Implementing an ADC with a Microcontroller, an Op Amp, and Resistors


This design idea explains how to implement an 8-bit analog-to-digital converter (ADC), using a microcontroller and some common components.

Analog-to-digital converters (ADCs) are used in a wide range of electronic devices. However, most of the low-cost microcontrollers do not include an ADC peripheral. This design idea provides a way to implement an 8-bit ADC using a microcontroller and some common components. The circuit consists of resistors and an operational amplifier (Figure 1).

Figure 1. ADC circuitry.

Figure 1. ADC circuitry.

The R3–R18 resistors form an R/2R resistor ladder network, which converts the digital information into an analog output. In other words, it is a simple DAC. Bit7 (MSB) (the most significant bit) to Bit0 (LSB) (the least significant bit) are driven from the digital output ports of the microcontroller. The equation for the output voltage of the DAC is:

Equation 1.

where VDDIO is the microcontroller's I/O supply voltage. The Bit[7:0] is the decimal equivalent of the binary DAC input.

The operational amplifier is used as a comparator that compares the output of the DAC and the analog input (AIN). The output of the comparator (CMP_OUT) connects to the input of the microcontroller.

The microcontroller output data varies cyclically in a descending order, and feeds into the DAC inputs. Each instantaneous DAC output is compared to the analog input voltage. The comparator output will toggle low when the DAC output is lower than the analog input. The comparator output is fed back to the microcontroller's input port. Upon receiving a logic-low signal from the comparator, the microcontroller stops and saves the DAC input data (microcontroller output data). This final DAC input data is the ADC output.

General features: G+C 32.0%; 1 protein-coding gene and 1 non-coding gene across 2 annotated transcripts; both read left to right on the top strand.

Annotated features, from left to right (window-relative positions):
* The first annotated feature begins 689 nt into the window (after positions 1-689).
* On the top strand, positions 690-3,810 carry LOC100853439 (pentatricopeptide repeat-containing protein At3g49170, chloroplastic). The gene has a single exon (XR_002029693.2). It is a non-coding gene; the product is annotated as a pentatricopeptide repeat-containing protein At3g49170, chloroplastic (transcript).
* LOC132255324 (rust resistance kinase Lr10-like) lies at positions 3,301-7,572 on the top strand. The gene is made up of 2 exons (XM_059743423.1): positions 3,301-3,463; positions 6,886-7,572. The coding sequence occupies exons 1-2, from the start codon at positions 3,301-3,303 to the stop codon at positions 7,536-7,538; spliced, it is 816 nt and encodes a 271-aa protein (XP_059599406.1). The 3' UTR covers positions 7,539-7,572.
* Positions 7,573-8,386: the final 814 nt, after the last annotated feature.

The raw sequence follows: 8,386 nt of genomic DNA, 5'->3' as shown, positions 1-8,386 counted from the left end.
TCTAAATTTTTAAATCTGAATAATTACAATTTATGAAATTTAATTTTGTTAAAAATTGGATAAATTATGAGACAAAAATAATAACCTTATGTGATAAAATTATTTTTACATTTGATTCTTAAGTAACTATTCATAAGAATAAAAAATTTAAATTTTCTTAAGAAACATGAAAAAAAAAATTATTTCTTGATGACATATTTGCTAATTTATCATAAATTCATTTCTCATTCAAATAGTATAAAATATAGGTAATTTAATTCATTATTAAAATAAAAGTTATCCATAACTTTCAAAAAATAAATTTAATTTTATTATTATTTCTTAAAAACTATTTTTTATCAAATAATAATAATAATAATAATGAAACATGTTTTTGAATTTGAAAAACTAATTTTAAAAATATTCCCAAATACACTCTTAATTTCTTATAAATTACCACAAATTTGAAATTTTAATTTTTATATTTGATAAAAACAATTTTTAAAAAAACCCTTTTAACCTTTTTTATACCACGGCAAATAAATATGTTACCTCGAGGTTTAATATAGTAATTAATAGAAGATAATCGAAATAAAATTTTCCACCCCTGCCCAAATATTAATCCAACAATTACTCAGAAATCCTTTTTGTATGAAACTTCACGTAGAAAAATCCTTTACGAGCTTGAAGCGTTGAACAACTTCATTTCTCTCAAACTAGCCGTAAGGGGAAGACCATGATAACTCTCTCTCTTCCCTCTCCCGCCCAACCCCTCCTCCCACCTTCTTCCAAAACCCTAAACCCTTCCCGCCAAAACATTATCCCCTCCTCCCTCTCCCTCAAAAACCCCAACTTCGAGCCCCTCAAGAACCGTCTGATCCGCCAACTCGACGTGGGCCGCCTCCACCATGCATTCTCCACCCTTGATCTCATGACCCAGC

Listing 1 provides sample code written for Maxim's MAXQ2000 microcontroller.

#include "bitbanging_iomaxq200x.h"

void main(void)
  int wait;
  char DAC_out;

  PD0=0xFF;  //Sets IO port 0 to output (This port shows the ADC result)

  PD3=0xFF;  //Sets IO port 3 to output (This port connects to the DAC input)

  PD6_bit.bit2=0; //Sets IO port 6, pin 2, to input
		   //This pin connects to the output of the comparator
    //Set DAC output to the MAX (DAC output = 3.3v) at the beginning
//Then decrease the DAC output 1 LSB at a time, 
//until the output of the comparator toggles low
    for(DAC_out=0xFF; DAC_out>=0; DAC_out--)
      PO3=DAC_out;  //Sets the value of the output port 3 to DAC_out
      //wait for the output of the comparator to settle
      for(wait=0; wait<500; wait++); 
      //if the DAC output = 0V, and the output of the comparator is still 1
      if(PI6_bit.bit2==1 && DAC_out==0)
        PO0=0;  //Sets the ADC result = 0
      else if(PI6_bit.bit2==1)
      else  //if the output of the comparator becomes 0
        PO0=PO3;  //the ADC result = the value of the output port 3

Similarly, you can implement an ADC with a different resolution using the same concept. However, when implementing a high-resolution ADC, higher-quality resistors with lower tolerance are required to reduce the DAC output error.